Before you even begin to start on Primordium there’s a question you need to ask yourself. That question is “Have I read Halo: Cryptum?” If your answer is no, then go read it. Don’t even bother trying to start with Primordium, you’ll just end up very lost.

Whereas other series might give a few pages, perhaps even a chapter, calling back to the events of the previous series to ease any new readers in, this book only gives a couple of lines. You’ll get more information from the description on the bo
**edit** On reflection, it was fucking shit. Just read the synopsis on a Halo wiki then go out and get some fresh air.


It's not great.

To be frank, this is one of those books-in-a-series where a couple of chapters of exposition is spun out into a whole book of meandering, dull narrative. Bear shifts focus from the broad, revelatory space opera of Cryptum to a trio of humans mooching about on a perilous quest that gets in the wa
Cory Hughart
This installment of the Halo story seems to take a page from Larry Niven's Ringworld saga, with less weird inter-species sex scenes. I wish, upon this first reading, that I fully comprehended all of the details being fleshed out. I probably need to scour the wiki and refresh my memory of, well, everything, in order to connect the dots. I'm sure it doesn't help that I haven't even played Halo 4 yet.
Jason Hamilton
Halo: Primordium is a big improvement on the previous book. It reveals a lot more of the backstory of humans, Forerunners, and Flood which will be very interesting to a fan of the Halo franchise. The ending will also make much more of an impression. However, more so with Primordium than with Cryptum, a lot will be lost on those who are not already somewhat familiar with the Halo universe, especially the original game.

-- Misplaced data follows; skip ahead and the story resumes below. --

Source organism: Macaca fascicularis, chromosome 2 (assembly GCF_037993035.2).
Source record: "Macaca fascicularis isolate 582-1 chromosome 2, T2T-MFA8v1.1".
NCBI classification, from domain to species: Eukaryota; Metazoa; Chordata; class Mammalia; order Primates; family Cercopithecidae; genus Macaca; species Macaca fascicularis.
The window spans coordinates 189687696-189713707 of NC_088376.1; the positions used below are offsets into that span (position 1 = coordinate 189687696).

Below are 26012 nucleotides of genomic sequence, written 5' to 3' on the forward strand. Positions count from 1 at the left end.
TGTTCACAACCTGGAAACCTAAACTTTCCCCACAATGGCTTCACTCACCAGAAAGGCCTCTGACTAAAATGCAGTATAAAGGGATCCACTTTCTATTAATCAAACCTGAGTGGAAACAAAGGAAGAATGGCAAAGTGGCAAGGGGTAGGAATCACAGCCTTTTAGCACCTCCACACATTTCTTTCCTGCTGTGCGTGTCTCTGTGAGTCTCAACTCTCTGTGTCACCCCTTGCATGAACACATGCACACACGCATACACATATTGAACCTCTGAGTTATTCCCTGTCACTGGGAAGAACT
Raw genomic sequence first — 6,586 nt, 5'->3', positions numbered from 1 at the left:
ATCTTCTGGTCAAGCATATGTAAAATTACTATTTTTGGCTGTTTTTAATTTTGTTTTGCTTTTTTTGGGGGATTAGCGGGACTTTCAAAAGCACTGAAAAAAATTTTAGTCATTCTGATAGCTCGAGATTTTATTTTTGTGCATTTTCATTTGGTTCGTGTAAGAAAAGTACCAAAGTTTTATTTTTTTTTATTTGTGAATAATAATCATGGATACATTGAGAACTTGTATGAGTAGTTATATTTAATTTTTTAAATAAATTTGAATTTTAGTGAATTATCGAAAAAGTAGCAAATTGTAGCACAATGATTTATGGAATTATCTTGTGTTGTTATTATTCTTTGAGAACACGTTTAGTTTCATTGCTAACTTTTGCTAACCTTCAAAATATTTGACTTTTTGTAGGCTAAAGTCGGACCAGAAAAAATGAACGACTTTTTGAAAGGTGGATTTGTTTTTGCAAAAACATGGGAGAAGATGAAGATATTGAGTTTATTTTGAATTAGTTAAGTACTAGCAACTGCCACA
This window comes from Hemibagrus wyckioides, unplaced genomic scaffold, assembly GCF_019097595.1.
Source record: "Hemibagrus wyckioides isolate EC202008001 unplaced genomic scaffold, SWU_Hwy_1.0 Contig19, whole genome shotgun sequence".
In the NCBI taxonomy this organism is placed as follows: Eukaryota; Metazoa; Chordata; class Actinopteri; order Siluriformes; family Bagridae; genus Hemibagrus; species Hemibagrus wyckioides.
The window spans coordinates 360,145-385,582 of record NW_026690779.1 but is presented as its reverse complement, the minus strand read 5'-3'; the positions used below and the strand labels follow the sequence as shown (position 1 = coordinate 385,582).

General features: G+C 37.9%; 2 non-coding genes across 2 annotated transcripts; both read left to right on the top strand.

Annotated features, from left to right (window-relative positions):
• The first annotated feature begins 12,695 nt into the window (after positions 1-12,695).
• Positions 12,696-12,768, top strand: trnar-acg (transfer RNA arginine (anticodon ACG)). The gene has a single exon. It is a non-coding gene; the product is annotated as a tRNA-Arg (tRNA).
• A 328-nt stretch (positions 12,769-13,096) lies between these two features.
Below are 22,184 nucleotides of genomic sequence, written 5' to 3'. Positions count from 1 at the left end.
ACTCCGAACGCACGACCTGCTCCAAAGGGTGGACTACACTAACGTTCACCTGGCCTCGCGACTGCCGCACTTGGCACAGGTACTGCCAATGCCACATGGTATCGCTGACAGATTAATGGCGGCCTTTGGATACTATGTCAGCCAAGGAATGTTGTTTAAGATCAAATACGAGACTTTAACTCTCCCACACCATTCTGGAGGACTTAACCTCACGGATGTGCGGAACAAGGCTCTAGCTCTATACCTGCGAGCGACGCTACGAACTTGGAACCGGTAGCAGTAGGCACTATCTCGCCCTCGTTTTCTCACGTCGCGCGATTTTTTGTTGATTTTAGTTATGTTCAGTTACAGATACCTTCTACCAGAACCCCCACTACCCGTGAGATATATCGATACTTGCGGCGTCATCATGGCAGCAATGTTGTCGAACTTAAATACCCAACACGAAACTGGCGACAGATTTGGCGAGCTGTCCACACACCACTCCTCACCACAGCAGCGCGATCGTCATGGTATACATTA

The book moves to the point of view of the human Chakas. This fixes the problem
Better than the first book in the series, the tale of the journey of the main characters isn't very exciting. It feels like most of the time, the characters are just shuffling from one place to another, and then one dies of natural causes in a seemingly uneventful way. The most exciting part is near the end, where the narrator describes the in joyful details something that is rather horrific and chilling when the reader takes a step back and realizes exactly what is happening. Where this book ex ...more
This review has been hidden because it contains spoilers. To view it, click here.
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Greg Bear is one of the world's leading hard SF authors. He sold his first short story, at the age of fifteen, to Robert Lowndes's Famous Science Fiction.

A full-time writer, he lives in Washington State with his family. He is married to Astrid Anderson Bear. He is the son-in-law of Poul Anderson. They are the parents of two children, Erik and Alexandra.
More about Greg Bear...

Other Books in the Series

Halo (1 - 10 of 13 books)
  • Halo: The Fall of Reach
  • Halo: The Flood
  • Halo: First Strike
  • Halo: Ghosts of Onyx
  • Halo: Contact Harvest
  • Halo: The Cole Protocol
  • Halo: Cryptum
  • Halo: Glasslands
  • Halo: The Thursday War
  • Halo: Silentium